Why This High-Yield Portfolio Is Beating the Market

On Aug. 14, 2008, I created a portfolio of high-yield dividend stocks on Motley Fool CAPS and based it on a slightly modified strategy put forth by our friends at Motley Fool UK in 2000.

The basic selection criteria were that the stocks must be:

  • Large-cap companies,
  • With a history of increasing dividends,
  • Relatively low debt levels, and
  • Sufficient dividend coverage,
  • That hail from diverse industries.

The trick with any investing strategy is that it can take years to prove its worth. Now that we're past the three-year mark on my original high-yield portfolio, I think we've had enough time to begin to judge its effectiveness.

Out of the abyss
Looking back, my timing couldn't have been worse to start such a portfolio. About a month later, Lehman Brothers collapsed and the market began to slump. Over the next few months, hundreds of companies cut their dividend payouts, including some that had been considered sacrosanct by investors.

Much to my chagrin, a few companies in the original portfolio also cut their payouts, and I began to wonder if the strategy was doomed to failure.

I "sold" a few of the stocks that cut their dividends and replaced them with others; 10 of the original 15 remain in the portfolio.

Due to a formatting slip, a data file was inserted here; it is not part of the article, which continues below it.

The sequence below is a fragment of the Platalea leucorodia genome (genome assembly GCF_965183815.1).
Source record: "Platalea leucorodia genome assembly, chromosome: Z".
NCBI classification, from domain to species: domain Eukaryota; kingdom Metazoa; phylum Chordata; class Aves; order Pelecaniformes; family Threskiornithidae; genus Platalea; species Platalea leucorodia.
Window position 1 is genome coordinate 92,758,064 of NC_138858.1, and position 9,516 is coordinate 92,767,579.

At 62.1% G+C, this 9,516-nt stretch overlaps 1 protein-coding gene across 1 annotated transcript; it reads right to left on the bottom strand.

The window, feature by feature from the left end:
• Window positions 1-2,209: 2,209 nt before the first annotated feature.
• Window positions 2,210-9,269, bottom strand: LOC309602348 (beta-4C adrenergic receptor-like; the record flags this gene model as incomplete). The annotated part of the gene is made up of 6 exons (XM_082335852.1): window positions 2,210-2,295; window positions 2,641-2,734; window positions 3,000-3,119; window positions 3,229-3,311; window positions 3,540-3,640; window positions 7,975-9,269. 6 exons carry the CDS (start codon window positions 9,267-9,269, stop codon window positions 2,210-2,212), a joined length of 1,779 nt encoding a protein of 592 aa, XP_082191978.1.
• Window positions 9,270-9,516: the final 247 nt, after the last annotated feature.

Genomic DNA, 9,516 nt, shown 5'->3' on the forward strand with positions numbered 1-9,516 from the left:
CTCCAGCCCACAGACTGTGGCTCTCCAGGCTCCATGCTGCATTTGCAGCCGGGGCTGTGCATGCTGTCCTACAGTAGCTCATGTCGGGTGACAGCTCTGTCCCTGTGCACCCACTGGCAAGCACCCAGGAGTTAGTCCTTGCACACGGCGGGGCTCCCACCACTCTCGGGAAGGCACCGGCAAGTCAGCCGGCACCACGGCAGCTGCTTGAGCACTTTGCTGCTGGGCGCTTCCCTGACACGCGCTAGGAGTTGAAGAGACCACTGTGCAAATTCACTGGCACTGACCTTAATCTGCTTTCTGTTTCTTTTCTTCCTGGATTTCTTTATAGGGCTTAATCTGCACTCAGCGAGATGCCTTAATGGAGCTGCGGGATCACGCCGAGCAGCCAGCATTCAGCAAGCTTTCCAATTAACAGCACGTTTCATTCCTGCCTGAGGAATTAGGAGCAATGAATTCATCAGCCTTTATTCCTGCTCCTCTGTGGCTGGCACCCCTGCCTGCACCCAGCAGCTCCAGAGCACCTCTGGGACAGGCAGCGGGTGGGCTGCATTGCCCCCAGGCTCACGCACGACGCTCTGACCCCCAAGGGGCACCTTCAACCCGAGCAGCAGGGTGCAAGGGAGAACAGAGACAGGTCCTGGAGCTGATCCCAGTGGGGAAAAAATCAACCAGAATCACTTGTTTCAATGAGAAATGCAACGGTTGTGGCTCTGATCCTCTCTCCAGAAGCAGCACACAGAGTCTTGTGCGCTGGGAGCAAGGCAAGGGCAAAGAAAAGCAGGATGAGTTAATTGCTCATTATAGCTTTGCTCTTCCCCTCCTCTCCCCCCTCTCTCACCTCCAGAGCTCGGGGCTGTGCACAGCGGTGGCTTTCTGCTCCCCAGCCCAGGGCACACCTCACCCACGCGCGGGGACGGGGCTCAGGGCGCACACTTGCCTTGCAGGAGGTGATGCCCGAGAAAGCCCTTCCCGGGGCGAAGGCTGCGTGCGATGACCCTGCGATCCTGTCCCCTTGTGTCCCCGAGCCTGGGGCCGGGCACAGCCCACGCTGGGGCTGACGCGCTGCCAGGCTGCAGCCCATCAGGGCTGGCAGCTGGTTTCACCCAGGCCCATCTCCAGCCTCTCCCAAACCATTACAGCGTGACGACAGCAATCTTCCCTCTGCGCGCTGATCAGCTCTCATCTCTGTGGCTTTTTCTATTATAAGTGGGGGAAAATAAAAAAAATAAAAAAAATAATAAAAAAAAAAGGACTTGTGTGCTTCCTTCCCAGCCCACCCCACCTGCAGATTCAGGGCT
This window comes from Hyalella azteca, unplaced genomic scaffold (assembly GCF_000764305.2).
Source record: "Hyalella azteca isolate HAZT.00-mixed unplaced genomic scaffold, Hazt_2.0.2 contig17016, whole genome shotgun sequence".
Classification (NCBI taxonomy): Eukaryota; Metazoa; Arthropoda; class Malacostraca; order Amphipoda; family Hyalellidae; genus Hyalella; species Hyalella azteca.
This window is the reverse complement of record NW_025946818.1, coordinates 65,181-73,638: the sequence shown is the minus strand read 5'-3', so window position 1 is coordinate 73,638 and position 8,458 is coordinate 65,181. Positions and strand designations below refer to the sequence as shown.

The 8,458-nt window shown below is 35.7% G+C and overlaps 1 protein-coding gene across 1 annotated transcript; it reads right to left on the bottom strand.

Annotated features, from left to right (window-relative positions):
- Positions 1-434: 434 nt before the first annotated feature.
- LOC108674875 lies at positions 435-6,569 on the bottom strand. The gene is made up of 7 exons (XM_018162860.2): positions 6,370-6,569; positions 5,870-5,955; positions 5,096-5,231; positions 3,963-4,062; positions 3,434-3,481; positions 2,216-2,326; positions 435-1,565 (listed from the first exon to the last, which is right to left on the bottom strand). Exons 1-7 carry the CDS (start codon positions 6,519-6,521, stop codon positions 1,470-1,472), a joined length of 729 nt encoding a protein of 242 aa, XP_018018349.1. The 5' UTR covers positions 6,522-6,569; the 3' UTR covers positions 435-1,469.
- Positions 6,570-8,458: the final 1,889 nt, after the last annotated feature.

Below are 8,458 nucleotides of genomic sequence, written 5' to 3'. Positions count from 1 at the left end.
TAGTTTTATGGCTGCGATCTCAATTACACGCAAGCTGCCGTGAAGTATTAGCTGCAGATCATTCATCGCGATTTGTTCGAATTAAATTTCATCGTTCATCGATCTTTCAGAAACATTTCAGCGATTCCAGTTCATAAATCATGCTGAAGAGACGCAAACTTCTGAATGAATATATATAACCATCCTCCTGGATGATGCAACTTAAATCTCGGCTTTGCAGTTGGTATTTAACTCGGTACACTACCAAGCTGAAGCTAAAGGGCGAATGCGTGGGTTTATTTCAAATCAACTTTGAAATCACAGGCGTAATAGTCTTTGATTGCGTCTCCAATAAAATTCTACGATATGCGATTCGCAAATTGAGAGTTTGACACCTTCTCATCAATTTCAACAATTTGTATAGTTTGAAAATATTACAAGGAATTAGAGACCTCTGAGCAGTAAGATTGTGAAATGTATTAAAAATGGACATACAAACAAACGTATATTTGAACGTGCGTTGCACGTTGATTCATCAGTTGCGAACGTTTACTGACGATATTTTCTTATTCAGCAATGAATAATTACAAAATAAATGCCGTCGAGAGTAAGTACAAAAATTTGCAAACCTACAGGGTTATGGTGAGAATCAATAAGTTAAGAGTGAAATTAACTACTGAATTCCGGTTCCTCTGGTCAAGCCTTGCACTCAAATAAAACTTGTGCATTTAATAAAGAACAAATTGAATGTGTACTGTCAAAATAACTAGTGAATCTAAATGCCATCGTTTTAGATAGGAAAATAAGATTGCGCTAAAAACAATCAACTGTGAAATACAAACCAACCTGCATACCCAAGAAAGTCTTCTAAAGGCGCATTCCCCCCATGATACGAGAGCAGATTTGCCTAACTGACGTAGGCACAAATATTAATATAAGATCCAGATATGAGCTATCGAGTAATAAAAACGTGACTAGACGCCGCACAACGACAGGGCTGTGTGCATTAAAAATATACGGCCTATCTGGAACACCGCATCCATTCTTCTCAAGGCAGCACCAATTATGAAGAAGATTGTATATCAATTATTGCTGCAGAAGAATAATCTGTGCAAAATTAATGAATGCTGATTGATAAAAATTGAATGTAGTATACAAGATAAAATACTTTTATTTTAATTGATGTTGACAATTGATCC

As you can see, despite a few slip-ups, the results have been quite good:

Open positions

Start Date


Stock Gain

Index Gain

Vs. Market

12/17/2008Intel (NAS: INTC) 58.29%30.32%27.97
11/12/2008Plum Creek Timber25.29%36.80%(11.51)
08/14/2008Waste Management5.34%(7.62%)12.96
08/14/2008Consolidated Edison67.88%(7.62%)75.50
08/14/2008Home Depot (NYS: HD) 37.68%(7.62%)45.30
08/14/2008AT&T (NYS: T) 11.55%(7.62%)19.17
08/14/2008Southern Co.35.02%(7.62%)42.64
08/14/2008Pfizer (NYS: PFE) 4.09%(7.62%)11.71
08/14/2008Altria (NYS: MO) 53.73%(7.62%)61.35
08/14/2008Chevron (NYS: CVX) 22.43%(7.62%)30.05

Source: Motley Fool CAPS. Market comparison in percentage points.

Closed positions

Start Date


Stock Gain

Index Gain

Vs. Market

08/14/2008International Paper(73.81%)(35.67%)(38.14)
08/14/2008General Electric(68.99%)(41.43%)(27.56)
08/14/2008Bank of America (NYS: BAC) (49.22%)(29.80%)(19.42)

Source: Motley Fool CAPS. Market comparison in percentage points.

Without doing much trading, this portfolio (you can track it here) finds itself in the top 20% of all CAPS portfolios. If transaction costs and taxes were considered in CAPS, I'm sure it would be doing even better relative to the more actively traded portfolios in the top quintile.

Moreover, fully two-thirds of the picks are beating the market, and the average pick is beating the market by 15 percentage points. In fact, had you invested $1,000 in each pick, or $18,000 total, the portfolio would currently be worth around $19,200 versus $16,371 for equal amounts invested in the S&P 500.

Granted, a 7% total return isn't much to write home about, but at least it's in positive territory and, in hindsight, was a better alternative than putting your money in the market.

Lest you think this might just be a lucky break, I launched a second high-yield portfolio using the same guidelines in October 2008, and it is doing even better than the original. According to CAPS performance metrics, more than three-quarters of the portfolio's open and closed positions are ahead of the market. Only one of the active picks is currently trailing the market, and even it has posted modest gains.